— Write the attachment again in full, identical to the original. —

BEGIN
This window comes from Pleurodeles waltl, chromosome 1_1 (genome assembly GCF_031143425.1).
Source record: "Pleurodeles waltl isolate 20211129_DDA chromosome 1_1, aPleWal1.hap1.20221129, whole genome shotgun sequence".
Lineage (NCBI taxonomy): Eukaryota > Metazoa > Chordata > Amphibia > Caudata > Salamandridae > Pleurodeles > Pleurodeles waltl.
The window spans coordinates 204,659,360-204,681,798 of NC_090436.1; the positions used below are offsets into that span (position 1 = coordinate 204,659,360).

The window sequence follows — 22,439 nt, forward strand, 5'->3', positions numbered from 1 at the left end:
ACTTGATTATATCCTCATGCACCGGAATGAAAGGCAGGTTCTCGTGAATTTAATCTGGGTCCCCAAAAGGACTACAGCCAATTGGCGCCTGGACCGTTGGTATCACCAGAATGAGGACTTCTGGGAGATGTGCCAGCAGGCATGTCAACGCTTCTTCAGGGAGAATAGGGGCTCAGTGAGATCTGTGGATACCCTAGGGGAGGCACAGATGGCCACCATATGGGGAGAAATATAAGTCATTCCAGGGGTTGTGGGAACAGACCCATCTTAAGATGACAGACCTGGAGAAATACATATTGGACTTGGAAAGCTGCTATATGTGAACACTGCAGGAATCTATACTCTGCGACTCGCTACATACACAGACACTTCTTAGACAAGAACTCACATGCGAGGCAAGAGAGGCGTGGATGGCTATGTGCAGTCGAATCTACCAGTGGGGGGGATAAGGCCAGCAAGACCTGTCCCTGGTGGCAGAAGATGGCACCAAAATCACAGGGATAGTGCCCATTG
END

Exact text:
This window comes from Pleurodeles waltl, chromosome 1_1 (genome assembly GCF_031143425.1).
Source record: "Pleurodeles waltl isolate 20211129_DDA chromosome 1_1, aPleWal1.hap1.20221129, whole genome shotgun sequence".
Lineage (NCBI taxonomy): Eukaryota > Metazoa > Chordata > Amphibia > Caudata > Salamandridae > Pleurodeles > Pleurodeles waltl.
The window spans coordinates 204,659,360-204,681,798 of NC_090436.1; the positions used below are offsets into that span (position 1 = coordinate 204,659,360).

The window sequence follows — 22,439 nt, forward strand, 5'->3', positions numbered from 1 at the left end:
ACTTGATTATATCCTCATGCACCGGAATGAAAGGCAGGTTCTCGTGAATTTAATCTGGGTCCCCAAAAGGACTACAGCCAATTGGCGCCTGGACCGTTGGTATCACCAGAATGAGGACTTCTGGGAGATGTGCCAGCAGGCATGTCAACGCTTCTTCAGGGAGAATAGGGGCTCAGTGAGATCTGTGGATACCCTAGGGGAGGCACAGATGGCCACCATATGGGGAGAAATATAAGTCATTCCAGGGGTTGTGGGAACAGACCCATCTTAAGATGACAGACCTGGAGAAATACATATTGGACTTGGAAAGCTGCTATATGTGAACACTGCAGGAATCTATACTCTGCGACTCGCTACATACACAGACACTTCTTAGACAAGAACTCACATGCGAGGCAAGAGAGGCGTGGATGGCTATGTGCAGTCGAATCTACCAGTGGGGGGGATAAGGCCAGCAAGACCTGTCCCTGGTGGCAGAAGATGGCACCAAAATCACAGGGATAGTGCCCATTG